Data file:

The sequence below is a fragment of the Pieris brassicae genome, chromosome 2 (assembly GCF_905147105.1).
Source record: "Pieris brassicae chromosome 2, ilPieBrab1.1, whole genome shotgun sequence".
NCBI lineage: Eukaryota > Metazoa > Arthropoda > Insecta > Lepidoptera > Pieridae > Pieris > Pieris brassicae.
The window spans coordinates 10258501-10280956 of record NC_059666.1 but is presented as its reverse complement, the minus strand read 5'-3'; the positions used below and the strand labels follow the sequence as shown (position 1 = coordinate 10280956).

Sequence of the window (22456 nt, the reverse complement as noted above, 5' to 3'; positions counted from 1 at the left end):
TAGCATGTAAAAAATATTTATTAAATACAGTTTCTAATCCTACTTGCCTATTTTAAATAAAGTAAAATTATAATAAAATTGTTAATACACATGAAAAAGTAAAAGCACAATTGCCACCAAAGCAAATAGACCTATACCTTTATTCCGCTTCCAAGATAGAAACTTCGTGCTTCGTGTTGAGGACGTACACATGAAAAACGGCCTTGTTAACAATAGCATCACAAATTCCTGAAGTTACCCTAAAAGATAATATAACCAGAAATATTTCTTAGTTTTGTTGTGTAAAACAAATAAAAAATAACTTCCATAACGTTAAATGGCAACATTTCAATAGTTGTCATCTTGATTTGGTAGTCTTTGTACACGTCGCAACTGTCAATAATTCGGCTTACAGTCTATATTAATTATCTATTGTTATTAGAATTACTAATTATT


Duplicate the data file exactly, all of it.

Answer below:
The sequence below is a fragment of the Pieris brassicae genome, chromosome 2 (assembly GCF_905147105.1).
Source record: "Pieris brassicae chromosome 2, ilPieBrab1.1, whole genome shotgun sequence".
NCBI lineage: Eukaryota > Metazoa > Arthropoda > Insecta > Lepidoptera > Pieridae > Pieris > Pieris brassicae.
The window spans coordinates 10258501-10280956 of record NC_059666.1 but is presented as its reverse complement, the minus strand read 5'-3'; the positions used below and the strand labels follow the sequence as shown (position 1 = coordinate 10280956).

Sequence of the window (22456 nt, the reverse complement as noted above, 5' to 3'; positions counted from 1 at the left end):
TAGCATGTAAAAAATATTTATTAAATACAGTTTCTAATCCTACTTGCCTATTTTAAATAAAGTAAAATTATAATAAAATTGTTAATACACATGAAAAAGTAAAAGCACAATTGCCACCAAAGCAAATAGACCTATACCTTTATTCCGCTTCCAAGATAGAAACTTCGTGCTTCGTGTTGAGGACGTACACATGAAAAACGGCCTTGTTAACAATAGCATCACAAATTCCTGAAGTTACCCTAAAAGATAATATAACCAGAAATATTTCTTAGTTTTGTTGTGTAAAACAAATAAAAAATAACTTCCATAACGTTAAATGGCAACATTTCAATAGTTGTCATCTTGATTTGGTAGTCTTTGTACACGTCGCAACTGTCAATAATTCGGCTTACAGTCTATATTAATTATCTATTGTTATTAGAATTACTAATTATT